If the boundaries between code and text might be truly unclear to some,
those people could always do translation in the DocBook output format
where the code boundaries are more clear.


2.3.  NO SUPPORT FOR UNICODE IN VARIABLES.

UTF-8 is supported in text but not in variable names used for macros.
Underscore usage may not count multi-byte characters correctly.

Avoid using anything other than ASCII text in variables as one would
expect to do on many systems.  Output to DocBook format and there should
be no need to worry about any AsciiDoc mistakes in mutli-byte character
counting.


2.4.  NO WYSIWG EDITORS.

There are no WYSIWG editors for AsciiDoc.

There should be much less need for WYSIWIG editing for AsciiDoc than with
formats more difficult for most people to read such as DocBook.  The
appearance should mostly be easily understood in an ordinary text editor.
Output to DocBook format or a final display format to when it may be
necessary to see the actual appearance as it would be represented for the
final readers.


2.5.  SECURITY PROBLEM.

Safe mode is disabled by default in the current version which prevents
checks to block the execution of malicious code inserted into a document.
There is a bug for some output to DocBook which can be triggered in safe
mode.

The security bug should be fixed in time.  Most use can be run in safe
mode without problem.  The actual hazard of malicious code being inserted
by some documentation contributor must be very small.  Precautions can be
taken to isolate any risk from unknown contributors.


2.6.  SMALL PROJECT.

AsciiDoc is a small project unlike DocBook.

AsciiDoc takes advantage of the larger DocBook project and is merely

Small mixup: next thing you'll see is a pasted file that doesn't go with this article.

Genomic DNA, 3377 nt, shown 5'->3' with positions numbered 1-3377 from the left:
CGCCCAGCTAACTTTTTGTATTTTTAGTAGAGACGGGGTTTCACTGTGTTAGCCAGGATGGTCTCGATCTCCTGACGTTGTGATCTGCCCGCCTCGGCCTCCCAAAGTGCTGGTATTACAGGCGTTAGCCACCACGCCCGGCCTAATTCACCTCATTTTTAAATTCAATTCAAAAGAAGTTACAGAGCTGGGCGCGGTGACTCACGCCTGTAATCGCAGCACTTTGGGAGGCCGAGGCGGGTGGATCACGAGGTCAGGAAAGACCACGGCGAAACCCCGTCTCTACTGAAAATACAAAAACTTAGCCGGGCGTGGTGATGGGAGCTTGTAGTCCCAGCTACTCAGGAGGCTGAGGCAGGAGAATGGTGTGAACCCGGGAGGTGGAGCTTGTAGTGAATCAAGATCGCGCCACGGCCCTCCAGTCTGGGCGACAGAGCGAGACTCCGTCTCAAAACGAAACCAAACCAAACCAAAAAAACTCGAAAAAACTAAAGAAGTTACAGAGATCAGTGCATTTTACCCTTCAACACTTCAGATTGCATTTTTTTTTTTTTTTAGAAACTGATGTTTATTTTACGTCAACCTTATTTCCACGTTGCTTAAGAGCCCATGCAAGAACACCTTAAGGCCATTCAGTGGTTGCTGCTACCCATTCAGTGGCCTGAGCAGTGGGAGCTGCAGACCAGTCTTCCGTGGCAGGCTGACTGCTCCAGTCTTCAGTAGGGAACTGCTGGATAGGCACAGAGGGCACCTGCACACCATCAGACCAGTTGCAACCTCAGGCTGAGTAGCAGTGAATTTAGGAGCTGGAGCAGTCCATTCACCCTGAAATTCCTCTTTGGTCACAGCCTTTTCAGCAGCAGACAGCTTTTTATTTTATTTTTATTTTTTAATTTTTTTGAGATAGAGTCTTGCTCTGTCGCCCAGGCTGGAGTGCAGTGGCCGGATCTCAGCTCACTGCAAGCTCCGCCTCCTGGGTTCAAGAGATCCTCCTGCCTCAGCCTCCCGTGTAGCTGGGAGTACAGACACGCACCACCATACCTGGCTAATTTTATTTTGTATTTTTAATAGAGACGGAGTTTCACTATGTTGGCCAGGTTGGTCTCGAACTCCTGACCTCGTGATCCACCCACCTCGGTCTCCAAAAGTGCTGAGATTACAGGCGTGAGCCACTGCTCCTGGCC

easier to use format for editing files which will be output into DocBook
format.  Major projects like the Linux Kernel and Git are not worried
about using a small project format for documentation editing.  They are
generally quite pleased that AsciiDoc addresses their needs.


Thomas Dukleth
Agogme
109 E 9th Street, 3D
New York, NY  10003
USA
http://www.agogme.com
+1 212-674-3783

[...]


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Re: Koha Manual in Git

Frédéric Demians
Thomas, you can add that asciidoc operates very well with developers
workflow. It means it can be directly integrated in Koha git main
repository (or as submodule), and then, when a developer add a new
functionally or modify an existing one he can document it immediately,
being not intimated by DocBook schema and editing process. It works this
way in git project itself where there is no wall between developers and
technical redactors.

To get the picture, take a look at a patch like this one on git main repo:

http://tinyurl.com/yftmt2m

--
Frédéric
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Re: Koha Manual in Git

Frédéric Demians
Just to give anybody the opportunity to verify for themselves how easy
it would be to manage Koha documentation with asciidoc + git, I've set
up a git repository.

To browse it: http://git.tamil.fr/?p=kohadoc

To clone it: git clone git://git.tamil.fr/git/kohadoc

Manual source file is a plain text asciidoc file, easy to read, update
and track with git:

    * en/manual.txt
    * http://git.tamil.fr/?p=kohadoc;a=blob_plain;f=en/manual.txt;hb=HEAD

 From this source file with 'asciidoc' command (asciidoc manual.txt),
you get an html version of the documentation:

    * en/manual.html
    * http://git.tamil.fr/?p=kohadoc;a=blob_plain;f=en/manual.html;hb=HEAD

 From the same source file with "a2x -format manual.txt" command, you
get a PDF version:

    * en/manual.pdf
    * http://git.tamil.fr/?p=kohadoc;a=blob_plain;f=en/manual.pdf;hb=HEAD

--
Frédéric

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Re: Koha Manual in Git

Frédéric Demians

> From the same source file with "a2x -format manual.txt" command, you
> get a PDF version: